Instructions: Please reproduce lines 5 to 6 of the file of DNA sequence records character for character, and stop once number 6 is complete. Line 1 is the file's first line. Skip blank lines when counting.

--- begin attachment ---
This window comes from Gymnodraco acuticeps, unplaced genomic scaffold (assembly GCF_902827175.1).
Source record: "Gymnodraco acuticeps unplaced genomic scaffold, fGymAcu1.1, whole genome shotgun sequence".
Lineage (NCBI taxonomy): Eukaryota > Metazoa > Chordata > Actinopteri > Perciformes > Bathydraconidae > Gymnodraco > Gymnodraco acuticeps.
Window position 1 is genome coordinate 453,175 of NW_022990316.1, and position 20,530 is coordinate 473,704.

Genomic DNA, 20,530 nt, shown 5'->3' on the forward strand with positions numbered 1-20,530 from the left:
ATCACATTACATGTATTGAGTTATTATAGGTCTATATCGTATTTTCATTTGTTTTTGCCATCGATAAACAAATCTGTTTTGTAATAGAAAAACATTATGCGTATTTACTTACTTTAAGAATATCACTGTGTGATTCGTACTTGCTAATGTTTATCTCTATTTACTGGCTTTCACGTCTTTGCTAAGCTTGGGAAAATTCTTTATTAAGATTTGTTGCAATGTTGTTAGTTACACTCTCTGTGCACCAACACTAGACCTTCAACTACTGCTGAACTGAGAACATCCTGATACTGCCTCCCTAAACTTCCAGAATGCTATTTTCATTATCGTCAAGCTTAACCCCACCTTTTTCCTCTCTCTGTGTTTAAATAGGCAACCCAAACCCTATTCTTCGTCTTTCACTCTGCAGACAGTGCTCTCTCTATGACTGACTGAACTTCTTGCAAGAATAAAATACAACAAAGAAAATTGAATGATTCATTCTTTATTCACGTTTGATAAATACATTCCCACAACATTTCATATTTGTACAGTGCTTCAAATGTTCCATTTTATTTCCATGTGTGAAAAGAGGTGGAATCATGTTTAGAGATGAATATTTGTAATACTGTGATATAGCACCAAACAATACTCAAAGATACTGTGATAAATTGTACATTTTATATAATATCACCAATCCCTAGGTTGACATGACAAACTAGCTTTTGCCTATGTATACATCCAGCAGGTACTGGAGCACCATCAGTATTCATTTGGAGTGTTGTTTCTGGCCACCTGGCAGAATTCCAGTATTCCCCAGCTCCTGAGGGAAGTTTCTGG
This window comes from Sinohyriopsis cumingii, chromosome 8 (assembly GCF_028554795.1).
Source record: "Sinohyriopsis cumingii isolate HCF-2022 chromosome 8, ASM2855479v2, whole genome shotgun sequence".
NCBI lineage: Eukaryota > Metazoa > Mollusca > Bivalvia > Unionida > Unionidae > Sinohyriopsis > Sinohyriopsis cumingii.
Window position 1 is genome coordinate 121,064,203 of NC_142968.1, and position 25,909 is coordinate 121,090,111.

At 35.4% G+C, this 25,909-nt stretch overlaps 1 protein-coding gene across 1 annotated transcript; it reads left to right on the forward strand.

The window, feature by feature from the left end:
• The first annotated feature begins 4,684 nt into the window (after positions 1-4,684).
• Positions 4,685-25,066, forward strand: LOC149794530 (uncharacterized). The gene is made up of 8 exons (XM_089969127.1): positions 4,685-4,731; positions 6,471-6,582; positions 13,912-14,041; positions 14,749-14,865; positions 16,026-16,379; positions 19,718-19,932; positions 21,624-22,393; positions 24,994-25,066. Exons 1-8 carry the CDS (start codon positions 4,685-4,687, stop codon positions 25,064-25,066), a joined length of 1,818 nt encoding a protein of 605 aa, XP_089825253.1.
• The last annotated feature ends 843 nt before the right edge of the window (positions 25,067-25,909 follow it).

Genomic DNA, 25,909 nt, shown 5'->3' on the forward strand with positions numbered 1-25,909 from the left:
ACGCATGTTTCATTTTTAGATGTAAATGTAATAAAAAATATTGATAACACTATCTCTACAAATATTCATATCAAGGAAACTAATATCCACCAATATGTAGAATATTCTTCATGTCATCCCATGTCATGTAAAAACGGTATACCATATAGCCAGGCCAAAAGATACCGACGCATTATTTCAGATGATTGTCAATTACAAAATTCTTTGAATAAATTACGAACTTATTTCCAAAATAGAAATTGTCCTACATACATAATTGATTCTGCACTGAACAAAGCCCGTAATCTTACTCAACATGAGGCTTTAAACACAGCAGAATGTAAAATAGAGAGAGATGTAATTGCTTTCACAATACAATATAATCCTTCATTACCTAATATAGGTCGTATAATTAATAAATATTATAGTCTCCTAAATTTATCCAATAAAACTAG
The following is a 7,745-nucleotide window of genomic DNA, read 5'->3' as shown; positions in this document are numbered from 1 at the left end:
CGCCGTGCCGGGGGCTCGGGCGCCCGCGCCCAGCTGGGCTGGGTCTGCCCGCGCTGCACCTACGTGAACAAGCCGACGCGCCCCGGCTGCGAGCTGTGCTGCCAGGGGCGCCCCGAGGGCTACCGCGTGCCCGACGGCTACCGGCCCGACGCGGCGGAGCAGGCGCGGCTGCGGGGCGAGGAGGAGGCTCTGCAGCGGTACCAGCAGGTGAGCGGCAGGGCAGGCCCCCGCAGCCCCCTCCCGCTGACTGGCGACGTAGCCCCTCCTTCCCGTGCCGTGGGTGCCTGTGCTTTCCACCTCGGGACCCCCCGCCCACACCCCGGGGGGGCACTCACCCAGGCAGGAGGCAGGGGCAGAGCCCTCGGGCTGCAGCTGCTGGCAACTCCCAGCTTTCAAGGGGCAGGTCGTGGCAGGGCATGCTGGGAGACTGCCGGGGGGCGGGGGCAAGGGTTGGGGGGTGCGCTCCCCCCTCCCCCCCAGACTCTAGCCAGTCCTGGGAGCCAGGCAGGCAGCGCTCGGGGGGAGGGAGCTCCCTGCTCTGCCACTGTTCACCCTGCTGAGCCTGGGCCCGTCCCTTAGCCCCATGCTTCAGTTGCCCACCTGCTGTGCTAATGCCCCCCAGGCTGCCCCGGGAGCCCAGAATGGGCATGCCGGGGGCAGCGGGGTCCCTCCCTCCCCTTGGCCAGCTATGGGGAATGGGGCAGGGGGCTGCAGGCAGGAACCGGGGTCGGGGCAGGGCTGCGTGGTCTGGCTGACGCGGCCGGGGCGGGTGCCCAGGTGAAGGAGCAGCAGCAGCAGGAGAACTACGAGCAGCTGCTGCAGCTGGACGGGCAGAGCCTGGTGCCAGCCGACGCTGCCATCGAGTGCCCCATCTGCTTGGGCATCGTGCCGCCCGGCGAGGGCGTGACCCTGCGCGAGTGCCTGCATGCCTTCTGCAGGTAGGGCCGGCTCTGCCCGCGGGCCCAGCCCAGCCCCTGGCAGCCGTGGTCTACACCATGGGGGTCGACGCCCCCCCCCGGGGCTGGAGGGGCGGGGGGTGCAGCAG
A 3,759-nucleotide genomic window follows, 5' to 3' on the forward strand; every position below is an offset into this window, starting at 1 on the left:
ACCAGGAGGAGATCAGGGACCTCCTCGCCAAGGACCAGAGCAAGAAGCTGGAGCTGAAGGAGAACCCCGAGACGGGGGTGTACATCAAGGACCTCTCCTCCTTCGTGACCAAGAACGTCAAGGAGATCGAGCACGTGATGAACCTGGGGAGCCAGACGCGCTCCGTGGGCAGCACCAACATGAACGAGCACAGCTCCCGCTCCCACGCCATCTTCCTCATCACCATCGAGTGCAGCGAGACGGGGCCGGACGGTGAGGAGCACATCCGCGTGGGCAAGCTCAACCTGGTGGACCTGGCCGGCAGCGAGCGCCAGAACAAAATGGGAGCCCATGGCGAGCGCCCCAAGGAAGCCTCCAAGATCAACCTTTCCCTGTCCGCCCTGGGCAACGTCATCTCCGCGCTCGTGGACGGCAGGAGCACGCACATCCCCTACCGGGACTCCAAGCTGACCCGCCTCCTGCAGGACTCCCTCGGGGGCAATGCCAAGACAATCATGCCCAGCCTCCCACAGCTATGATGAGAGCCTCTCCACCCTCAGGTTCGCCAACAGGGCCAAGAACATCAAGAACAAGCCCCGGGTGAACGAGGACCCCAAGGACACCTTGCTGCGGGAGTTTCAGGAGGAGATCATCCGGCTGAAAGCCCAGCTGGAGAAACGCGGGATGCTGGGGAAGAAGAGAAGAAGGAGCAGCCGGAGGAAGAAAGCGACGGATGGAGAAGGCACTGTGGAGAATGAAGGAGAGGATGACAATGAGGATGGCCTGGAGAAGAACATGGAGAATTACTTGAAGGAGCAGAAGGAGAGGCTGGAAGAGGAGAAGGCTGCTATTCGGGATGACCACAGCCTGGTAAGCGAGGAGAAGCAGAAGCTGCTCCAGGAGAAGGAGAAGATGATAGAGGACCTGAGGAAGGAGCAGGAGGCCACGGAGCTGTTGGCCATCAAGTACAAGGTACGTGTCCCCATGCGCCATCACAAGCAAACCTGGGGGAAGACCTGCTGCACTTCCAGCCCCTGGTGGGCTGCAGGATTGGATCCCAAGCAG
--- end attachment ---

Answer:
Genomic DNA, 20,530 nt, shown 5'->3' on the forward strand with positions numbered 1-20,530 from the left:
ATCACATTACATGTATTGAGTTATTATAGGTCTATATCGTATTTTCATTTGTTTTTGCCATCGATAAACAAATCTGTTTTGTAATAGAAAAACATTATGCGTATTTACTTACTTTAAGAATATCACTGTGTGATTCGTACTTGCTAATGTTTATCTCTATTTACTGGCTTTCACGTCTTTGCTAAGCTTGGGAAAATTCTTTATTAAGATTTGTTGCAATGTTGTTAGTTACACTCTCTGTGCACCAACACTAGACCTTCAACTACTGCTGAACTGAGAACATCCTGATACTGCCTCCCTAAACTTCCAGAATGCTATTTTCATTATCGTCAAGCTTAACCCCACCTTTTTCCTCTCTCTGTGTTTAAATAGGCAACCCAAACCCTATTCTTCGTCTTTCACTCTGCAGACAGTGCTCTCTCTATGACTGACTGAACTTCTTGCAAGAATAAAATACAACAAAGAAAATTGAATGATTCATTCTTTATTCACGTTTGATAAATACATTCCCACAACATTTCATATTTGTACAGTGCTTCAAATGTTCCATTTTATTTCCATGTGTGAAAAGAGGTGGAATCATGTTTAGAGATGAATATTTGTAATACTGTGATATAGCACCAAACAATACTCAAAGATACTGTGATAAATTGTACATTTTATATAATATCACCAATCCCTAGGTTGACATGACAAACTAGCTTTTGCCTATGTATACATCCAGCAGGTACTGGAGCACCATCAGTATTCATTTGGAGTGTTGTTTCTGGCCACCTGGCAGAATTCCAGTATTCCCCAGCTCCTGAGGGAAGTTTCTGG